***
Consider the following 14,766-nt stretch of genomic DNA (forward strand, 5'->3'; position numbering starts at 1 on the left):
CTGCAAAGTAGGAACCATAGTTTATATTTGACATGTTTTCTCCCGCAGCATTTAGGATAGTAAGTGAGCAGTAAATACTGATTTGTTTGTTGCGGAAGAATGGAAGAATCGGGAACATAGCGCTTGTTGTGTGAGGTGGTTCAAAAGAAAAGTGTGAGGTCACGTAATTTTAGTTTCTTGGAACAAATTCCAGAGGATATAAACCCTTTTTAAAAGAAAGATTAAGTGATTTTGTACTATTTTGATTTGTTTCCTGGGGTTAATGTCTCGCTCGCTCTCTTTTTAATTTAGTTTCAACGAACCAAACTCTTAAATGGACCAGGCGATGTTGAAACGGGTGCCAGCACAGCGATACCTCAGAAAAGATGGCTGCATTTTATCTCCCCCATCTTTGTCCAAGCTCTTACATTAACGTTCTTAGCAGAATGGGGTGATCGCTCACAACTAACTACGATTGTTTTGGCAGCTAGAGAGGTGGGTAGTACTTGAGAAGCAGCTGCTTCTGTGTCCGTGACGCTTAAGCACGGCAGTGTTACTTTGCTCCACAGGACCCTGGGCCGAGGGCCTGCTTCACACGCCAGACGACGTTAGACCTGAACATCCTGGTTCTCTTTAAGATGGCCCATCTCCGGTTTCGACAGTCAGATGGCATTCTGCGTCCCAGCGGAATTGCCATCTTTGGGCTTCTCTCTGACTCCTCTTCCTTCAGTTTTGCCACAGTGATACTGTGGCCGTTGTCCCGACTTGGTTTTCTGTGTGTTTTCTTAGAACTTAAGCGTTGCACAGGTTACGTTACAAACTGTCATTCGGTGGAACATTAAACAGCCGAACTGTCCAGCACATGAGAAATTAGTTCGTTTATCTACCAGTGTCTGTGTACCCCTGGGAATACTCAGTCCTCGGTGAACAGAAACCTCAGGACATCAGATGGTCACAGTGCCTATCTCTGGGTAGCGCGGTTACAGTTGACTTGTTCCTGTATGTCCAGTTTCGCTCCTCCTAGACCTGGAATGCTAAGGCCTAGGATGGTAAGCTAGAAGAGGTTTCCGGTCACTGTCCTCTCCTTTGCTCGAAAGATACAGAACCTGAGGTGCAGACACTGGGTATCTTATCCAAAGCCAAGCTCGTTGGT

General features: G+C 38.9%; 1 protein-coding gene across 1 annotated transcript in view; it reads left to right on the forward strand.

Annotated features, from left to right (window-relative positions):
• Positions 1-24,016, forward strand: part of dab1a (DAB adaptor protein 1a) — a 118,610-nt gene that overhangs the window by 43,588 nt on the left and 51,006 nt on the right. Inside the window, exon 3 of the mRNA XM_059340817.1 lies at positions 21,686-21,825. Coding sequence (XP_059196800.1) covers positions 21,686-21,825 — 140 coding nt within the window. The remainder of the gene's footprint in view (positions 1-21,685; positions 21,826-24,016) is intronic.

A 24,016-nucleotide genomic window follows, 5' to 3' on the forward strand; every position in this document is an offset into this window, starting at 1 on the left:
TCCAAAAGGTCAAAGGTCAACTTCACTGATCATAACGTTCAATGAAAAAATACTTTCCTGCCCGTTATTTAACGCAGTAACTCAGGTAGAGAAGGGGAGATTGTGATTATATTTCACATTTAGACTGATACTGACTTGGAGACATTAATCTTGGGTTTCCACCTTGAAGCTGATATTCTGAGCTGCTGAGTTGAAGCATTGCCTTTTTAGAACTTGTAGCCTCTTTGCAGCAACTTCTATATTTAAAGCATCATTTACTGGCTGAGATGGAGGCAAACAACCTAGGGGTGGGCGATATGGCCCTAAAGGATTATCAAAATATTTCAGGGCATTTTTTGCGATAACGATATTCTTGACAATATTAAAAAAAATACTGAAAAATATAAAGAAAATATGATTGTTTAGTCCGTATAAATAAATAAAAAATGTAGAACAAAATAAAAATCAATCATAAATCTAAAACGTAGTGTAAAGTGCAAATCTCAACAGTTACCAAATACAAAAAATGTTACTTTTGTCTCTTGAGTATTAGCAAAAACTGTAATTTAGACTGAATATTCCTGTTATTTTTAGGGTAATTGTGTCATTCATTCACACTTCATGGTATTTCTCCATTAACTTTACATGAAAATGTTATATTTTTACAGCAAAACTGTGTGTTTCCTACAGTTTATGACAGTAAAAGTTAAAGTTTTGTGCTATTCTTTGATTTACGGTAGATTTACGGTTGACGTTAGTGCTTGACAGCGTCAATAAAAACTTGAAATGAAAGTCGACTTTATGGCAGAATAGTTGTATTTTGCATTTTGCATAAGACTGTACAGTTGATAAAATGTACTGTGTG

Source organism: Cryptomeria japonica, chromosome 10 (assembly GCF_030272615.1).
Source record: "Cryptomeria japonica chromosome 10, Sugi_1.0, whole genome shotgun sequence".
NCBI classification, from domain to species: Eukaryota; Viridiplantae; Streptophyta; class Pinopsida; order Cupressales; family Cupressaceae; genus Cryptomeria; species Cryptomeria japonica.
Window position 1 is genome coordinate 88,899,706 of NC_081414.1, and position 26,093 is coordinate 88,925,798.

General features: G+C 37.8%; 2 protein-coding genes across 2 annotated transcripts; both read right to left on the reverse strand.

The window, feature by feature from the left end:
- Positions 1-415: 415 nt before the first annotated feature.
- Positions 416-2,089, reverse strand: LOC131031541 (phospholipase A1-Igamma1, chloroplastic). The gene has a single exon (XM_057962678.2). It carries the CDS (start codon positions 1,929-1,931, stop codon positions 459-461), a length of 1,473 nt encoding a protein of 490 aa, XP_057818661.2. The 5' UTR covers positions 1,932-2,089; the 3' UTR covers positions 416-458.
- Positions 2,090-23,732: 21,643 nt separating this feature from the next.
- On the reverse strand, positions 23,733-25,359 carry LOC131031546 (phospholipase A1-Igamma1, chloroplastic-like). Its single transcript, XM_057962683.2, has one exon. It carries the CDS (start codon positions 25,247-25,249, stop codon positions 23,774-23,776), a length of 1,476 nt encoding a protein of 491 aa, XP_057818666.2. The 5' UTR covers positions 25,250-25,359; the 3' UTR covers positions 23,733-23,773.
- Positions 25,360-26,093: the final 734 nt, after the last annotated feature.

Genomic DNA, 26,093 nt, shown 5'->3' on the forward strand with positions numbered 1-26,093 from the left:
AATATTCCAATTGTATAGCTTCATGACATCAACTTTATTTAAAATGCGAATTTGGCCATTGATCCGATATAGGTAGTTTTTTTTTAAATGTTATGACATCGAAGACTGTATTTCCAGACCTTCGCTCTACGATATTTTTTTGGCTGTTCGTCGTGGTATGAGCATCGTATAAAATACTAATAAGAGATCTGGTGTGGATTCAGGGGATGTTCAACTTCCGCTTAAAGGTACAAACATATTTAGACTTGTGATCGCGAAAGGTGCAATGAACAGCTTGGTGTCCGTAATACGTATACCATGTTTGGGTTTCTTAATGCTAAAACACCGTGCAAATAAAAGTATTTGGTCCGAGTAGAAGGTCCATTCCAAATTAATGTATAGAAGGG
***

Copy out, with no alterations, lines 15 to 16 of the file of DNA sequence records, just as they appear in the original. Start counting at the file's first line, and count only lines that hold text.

- Positions 416-2,089, reverse strand: LOC131031541 (phospholipase A1-Igamma1, chloroplastic). The gene has a single exon (XM_057962678.2). It carries the CDS (start codon positions 1,929-1,931, stop codon positions 459-461), a length of 1,473 nt encoding a protein of 490 aa, XP_057818661.2. The 5' UTR covers positions 1,932-2,089; the 3' UTR covers positions 416-458.
- Positions 2,090-23,732: 21,643 nt separating this feature from the next.